Having failed at their first big legislative push to repeal the Affordable Care Act, Republicans are now turning their attention to their second priority, the one that was always first in their hearts: tax reform.
But they’re running into some problems there, too: substantive problems, procedural problems and political problems. Here’s a report on the latest from Jonathan Swan:
As full-blown tax reform looks more and more like an unreachable stretch, there’s increasing conversation on the Hill about what’s being called a “candy option” — all the goodies, with none of the pain.
That would mean lower personal and corporate rates, plus some limited repatriation, funded largely by deficit spending.
To be clear, this is a fallback, not what congressional Republicans would prefer. But it’s what I’ve been predicting. Faced with the complexity of sweeping tax reform and the difficulty of satisfying all the different interest groups and constituencies that have something to gain or lose and will thus be lobbying frenetically on the bill — there’s a reason Congress does this only once in a generation or so — they’ll throw in the towel and default to what they can agree on.
And what Republicans can agree on is cutting taxes for the wealthy and corporations. The kinds of reform that are more complex and that some Republicans but not others support, such as a border adjustment tax or the elimination of significant loopholes (each of which has its influential defenders), will just have to be put aside.
But doing that presents a couple of major political problems. The first is that Democrats will shout that Republicans are just bestowing a gift on the wealthy, which is what Democrats always say. They say this because it’s true, and because it’s extremely effective.
The second political problem the candy option presents is that it’s another broken promise likely to dispirit the Republican base. For eight years, Republicans have been saying, “Give us power, and we’ll do all kinds of terrific things.” Now they have the power, but they failed to deliver on their first promise of ACA repeal, and another high-profile failure on top of that would be devastating.
So on one hand, they have to at least try to do the kind of comprehensive reform they said they would, but on the other hand, the harder they try, the worse it will be if and when it comes crashing down. That prospect has them considering giving up before they even start, which also would make them look weak and ineffectual. It’s quite the dilemma.
Republicans also face a procedural problem. According to Senate rules, they can avoid a filibuster (and its 60-vote requirement) of their tax reform bill by passing it through the magical tool of “reconciliation,” which would require only 50 votes (they have 52 seats in the Senate). The problem is that reconciliation has its own rules, which state that it can be used only for bills that don’t increase the deficit beyond 10 years. One way to get around that is to do what Congress did when it passed the George W. Bush tax cuts in 2001 and 2003, which is to make them sunset after 10 years, in the hope that a future Congress will renew them — then you can increase the deficit as much as you like. So this is an obstacle Republicans can surmount, but it would end with them not getting their first choice; they’d rather make permanent changes.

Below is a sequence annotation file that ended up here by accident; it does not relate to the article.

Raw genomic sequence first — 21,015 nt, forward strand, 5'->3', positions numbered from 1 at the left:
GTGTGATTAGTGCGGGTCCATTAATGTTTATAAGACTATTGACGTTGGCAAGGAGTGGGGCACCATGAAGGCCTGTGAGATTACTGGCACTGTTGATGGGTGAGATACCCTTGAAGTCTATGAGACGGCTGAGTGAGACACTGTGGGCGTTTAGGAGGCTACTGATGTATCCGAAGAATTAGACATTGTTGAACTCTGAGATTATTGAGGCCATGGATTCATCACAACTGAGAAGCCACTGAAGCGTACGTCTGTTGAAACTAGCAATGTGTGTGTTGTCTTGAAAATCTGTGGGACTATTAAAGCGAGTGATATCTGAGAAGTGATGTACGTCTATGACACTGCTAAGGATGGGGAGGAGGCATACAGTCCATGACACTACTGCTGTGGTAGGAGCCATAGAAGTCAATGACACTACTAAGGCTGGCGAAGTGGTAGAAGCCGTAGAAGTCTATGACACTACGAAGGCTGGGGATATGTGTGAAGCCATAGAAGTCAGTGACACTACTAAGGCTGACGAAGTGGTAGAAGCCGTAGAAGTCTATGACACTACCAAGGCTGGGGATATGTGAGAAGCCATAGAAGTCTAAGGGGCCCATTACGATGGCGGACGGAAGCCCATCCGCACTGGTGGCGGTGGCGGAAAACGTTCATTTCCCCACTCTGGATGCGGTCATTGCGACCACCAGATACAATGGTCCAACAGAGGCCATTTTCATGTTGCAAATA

Republicans have said that they’ll be able to write a tax reform bill that is revenue-neutral, by doing things such as lowering tax rates while simultaneously eliminating loopholes, thereby making the whole thing balance out. Is that theoretically possible? Yes. Are they likely to do that? No. It’s just not in their nature. They want to cut taxes, especially on the wealthy. If you make everything balance out, you haven’t made the kind of progress in that direction that they want to make.
There’s one other matter that has been the subject of some complicated discussion. You may have heard it said that Republicans want to repeal the ACA before doing tax reform, because that would “free up” a large chunk of money that could then be factored into tax reform, getting them closer to the revenue-neutral score they’d need to make their tax changes permanent through reconciliation.
But according to budget experts I’ve spoken to, this is wrong.
The idea is supposed to be that by repealing the ACA and the taxes included in it, Republicans would lower the overall revenue “baseline” of the entire government, thereby meaning that they’d have to bring in less overall in taxes, which would allow their tax reform to include satisfyingly deeper cuts. The problem is that when it comes to the assessment of a tax reform bill, it will be judged on its own to determine whether it meets the requirements of reconciliation. That bill will include some provisions that raise more revenue (such as eliminating loopholes) and some that cut revenue (such as cutting rates), and the question is whether they balance out. Either they will or they won’t. It’s the changes to the tax code in that reform bill that matter. If they’re going to eliminate the inheritance tax, say, that will increase the deficit, and whether they lowered the baseline in a previous bill (by, say, eliminating the medical device tax in the ACA) doesn’t factor in (you can read more on this here).
Now, once again, Republicans can pass tax reform that increases the deficit via reconciliation if they sunset it after 10 years. Which brings us back to the candy option. Their best alternative may be to just pass some simple upper-end tax cuts with a 10-year sunset and declare victory. We’ll see how that goes over.